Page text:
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Minimum Wage and Justice?


  • Oren Levin-Waldman


The debate over the minimum wage is often conducted on a technical level, primarily focusing on the effects of wage increases. In recent years the debate has often been between those who maintain that increases in the minimum wage will result in disemployment, particularly among teenagers, on the one hand and those who maintain that increases will offer much needed assistance to the poor on the other. Lost in this focus have been serious discussions of the ethical grounds for such a policy. Core to the issue of the minimum wage are questions of justice and the type of society we would like to create. This article argues that the technical approach to the minimum wage so often taken is an outgrowth of a particular conception of justice, one predicted on liberal neutrality. A different conception of justice would enable us to view the minimum wage as but one tool for achieving other social objectives. Moreover, a justice approach to the minimum wage would enable us to consider our values because we would be required to engage in a more philosophically grounded discussion of the policy and the issues it raises.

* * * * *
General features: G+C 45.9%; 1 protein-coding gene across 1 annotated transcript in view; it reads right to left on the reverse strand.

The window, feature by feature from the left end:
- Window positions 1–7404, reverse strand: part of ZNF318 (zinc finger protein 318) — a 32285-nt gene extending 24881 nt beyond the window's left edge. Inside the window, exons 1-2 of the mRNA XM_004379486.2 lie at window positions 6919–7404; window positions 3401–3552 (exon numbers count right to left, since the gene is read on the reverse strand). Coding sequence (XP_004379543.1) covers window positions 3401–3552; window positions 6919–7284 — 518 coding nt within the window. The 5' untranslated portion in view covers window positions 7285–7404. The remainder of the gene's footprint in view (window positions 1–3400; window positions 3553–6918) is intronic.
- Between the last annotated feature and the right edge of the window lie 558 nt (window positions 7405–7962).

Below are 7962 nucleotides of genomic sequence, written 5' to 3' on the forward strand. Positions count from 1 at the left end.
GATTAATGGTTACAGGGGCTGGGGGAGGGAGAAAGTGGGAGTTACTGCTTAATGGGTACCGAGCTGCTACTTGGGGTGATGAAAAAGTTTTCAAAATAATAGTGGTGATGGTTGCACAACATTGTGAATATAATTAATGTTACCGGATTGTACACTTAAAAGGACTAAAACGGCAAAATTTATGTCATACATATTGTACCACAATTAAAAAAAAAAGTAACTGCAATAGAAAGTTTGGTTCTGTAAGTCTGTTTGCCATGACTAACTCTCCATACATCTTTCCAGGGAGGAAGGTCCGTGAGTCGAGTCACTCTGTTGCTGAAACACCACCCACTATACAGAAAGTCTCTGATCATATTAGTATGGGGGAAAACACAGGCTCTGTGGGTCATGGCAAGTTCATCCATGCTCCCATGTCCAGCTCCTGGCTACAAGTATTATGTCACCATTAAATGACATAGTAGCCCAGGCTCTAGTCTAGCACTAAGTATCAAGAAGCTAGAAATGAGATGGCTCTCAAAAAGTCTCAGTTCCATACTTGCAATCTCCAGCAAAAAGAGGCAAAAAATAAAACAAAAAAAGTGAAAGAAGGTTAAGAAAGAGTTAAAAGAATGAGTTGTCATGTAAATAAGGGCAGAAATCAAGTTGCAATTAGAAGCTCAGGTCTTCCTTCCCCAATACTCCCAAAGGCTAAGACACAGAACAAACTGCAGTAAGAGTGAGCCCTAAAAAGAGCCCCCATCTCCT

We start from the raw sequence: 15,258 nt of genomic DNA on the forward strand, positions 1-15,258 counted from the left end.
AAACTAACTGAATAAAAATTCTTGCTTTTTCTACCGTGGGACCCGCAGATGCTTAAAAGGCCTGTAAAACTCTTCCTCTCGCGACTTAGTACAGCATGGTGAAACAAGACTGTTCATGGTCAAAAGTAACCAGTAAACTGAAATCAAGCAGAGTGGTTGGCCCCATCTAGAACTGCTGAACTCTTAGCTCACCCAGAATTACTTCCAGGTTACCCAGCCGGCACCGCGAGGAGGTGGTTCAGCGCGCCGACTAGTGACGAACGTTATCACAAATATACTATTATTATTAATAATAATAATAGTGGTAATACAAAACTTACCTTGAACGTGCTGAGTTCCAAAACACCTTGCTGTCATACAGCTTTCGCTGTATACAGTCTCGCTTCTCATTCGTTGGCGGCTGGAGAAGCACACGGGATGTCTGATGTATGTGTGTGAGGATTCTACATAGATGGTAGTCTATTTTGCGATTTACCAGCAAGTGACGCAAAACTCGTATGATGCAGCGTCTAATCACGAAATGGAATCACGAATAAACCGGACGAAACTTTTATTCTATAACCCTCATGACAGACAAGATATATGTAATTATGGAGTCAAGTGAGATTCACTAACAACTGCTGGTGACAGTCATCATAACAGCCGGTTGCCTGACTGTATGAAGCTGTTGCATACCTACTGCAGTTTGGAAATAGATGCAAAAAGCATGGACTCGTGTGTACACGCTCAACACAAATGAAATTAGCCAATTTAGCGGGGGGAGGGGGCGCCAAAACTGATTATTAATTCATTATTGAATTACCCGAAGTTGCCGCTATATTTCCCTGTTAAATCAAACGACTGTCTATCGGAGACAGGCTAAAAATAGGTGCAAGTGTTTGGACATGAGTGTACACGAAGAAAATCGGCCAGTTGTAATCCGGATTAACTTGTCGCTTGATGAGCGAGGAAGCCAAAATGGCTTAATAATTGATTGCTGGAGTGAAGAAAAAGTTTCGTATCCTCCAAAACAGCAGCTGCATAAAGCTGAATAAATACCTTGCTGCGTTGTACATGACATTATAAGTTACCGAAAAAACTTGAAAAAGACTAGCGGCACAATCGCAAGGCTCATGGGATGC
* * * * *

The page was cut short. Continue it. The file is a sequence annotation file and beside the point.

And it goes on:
Suggested Citation

  • Oren Levin-Waldman, 2000. "Minimum Wage and Justice?," Review of Social Economy, Taylor & Francis Journals, vol. 58(1), pages 43-62.
  • Handle: RePEc:taf:rsocec:v:58:y:2000:i:1:p:43-62
    DOI: 10.1080/003467600363101

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